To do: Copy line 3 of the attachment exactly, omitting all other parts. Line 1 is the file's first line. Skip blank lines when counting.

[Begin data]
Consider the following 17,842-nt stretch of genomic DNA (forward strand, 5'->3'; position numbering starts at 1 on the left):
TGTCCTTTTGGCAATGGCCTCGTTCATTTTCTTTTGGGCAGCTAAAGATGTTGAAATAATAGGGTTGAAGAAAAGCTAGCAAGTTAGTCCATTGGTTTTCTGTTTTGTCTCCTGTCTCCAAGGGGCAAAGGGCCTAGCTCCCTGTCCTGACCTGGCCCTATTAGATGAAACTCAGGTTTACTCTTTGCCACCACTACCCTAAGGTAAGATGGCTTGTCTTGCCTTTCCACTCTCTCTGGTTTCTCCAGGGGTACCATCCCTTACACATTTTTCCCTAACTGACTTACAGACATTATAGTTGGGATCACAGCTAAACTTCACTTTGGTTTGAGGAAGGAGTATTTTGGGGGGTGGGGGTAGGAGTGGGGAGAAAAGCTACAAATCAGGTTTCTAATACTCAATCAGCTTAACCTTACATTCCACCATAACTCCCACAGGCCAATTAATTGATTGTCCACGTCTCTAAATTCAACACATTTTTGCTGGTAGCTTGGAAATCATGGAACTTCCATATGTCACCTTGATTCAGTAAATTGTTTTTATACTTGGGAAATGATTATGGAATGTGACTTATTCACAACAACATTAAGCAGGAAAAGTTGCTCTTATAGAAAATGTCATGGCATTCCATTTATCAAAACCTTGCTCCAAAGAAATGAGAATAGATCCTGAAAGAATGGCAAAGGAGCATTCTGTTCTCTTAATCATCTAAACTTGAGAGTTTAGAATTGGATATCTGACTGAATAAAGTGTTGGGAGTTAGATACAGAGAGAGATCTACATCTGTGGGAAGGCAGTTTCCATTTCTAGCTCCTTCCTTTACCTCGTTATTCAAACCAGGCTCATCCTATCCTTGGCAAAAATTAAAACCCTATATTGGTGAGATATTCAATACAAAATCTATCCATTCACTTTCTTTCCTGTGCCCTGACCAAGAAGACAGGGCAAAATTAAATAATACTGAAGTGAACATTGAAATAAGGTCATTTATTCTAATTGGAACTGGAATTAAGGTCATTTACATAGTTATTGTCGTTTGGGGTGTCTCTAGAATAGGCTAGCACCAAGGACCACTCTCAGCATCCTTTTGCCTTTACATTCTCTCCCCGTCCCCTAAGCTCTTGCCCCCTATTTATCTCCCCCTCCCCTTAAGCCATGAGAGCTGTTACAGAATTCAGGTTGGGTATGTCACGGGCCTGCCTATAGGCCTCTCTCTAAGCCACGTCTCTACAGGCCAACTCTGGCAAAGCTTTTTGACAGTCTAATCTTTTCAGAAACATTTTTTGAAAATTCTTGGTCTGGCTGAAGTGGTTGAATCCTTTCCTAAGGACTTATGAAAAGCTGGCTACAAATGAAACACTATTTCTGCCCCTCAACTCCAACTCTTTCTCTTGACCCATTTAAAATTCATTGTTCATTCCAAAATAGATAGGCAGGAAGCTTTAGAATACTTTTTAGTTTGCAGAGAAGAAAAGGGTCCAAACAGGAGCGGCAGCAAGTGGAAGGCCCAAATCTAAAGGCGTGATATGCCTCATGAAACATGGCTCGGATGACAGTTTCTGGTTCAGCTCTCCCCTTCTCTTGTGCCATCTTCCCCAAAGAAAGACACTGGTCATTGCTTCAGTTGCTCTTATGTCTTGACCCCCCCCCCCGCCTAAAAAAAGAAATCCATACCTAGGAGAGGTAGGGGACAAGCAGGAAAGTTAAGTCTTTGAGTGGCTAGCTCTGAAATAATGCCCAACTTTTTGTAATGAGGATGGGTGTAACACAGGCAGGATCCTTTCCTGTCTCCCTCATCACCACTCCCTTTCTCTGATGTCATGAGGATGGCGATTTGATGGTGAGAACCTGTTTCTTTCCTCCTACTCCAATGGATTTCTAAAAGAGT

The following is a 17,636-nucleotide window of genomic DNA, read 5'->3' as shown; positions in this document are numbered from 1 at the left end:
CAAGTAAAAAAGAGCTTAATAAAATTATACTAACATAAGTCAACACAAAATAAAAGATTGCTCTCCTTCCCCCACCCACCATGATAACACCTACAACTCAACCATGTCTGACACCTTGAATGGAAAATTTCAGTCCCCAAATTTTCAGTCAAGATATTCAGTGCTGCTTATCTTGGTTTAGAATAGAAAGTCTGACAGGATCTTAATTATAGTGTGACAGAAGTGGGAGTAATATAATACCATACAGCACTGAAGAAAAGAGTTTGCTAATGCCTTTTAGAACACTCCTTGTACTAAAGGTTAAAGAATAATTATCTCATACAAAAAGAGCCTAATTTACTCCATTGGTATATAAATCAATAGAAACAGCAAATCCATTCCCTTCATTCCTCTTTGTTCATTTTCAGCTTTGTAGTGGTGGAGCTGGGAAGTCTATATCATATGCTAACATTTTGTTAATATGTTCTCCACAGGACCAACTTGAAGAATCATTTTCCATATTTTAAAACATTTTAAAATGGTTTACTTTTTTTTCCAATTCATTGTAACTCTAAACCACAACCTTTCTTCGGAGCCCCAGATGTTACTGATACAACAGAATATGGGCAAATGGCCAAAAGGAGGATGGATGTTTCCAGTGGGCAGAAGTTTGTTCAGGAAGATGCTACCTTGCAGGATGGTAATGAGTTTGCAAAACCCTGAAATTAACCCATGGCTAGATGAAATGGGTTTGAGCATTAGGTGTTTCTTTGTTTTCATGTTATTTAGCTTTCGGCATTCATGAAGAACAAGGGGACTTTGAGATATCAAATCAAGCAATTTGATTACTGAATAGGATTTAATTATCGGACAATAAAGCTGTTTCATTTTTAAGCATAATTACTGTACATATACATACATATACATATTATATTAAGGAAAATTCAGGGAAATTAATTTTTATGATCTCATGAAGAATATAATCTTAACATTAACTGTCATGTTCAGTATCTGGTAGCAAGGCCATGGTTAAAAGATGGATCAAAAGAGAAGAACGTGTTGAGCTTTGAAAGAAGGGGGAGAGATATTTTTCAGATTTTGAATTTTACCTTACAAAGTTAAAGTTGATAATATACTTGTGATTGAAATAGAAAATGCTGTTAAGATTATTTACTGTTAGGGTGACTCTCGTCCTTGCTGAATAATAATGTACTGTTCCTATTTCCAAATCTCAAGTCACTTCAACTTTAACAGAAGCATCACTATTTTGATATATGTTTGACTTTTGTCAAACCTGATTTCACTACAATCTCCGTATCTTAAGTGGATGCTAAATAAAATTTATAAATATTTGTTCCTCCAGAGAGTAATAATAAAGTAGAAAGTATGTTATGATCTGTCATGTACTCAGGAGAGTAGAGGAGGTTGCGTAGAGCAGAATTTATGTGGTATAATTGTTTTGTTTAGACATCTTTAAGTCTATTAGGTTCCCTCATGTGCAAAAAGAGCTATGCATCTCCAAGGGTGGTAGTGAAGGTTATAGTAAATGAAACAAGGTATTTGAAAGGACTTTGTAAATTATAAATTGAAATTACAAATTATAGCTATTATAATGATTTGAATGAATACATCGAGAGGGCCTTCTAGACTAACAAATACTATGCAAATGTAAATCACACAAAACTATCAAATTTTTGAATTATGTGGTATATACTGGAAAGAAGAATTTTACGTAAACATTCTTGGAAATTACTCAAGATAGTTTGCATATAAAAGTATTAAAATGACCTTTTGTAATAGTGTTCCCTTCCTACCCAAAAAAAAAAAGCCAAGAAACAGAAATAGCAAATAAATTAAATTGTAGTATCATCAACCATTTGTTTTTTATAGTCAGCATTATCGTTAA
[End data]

The following is a 17,636-nucleotide window of genomic DNA, read 5'->3' as shown; positions in this document are numbered from 1 at the left end: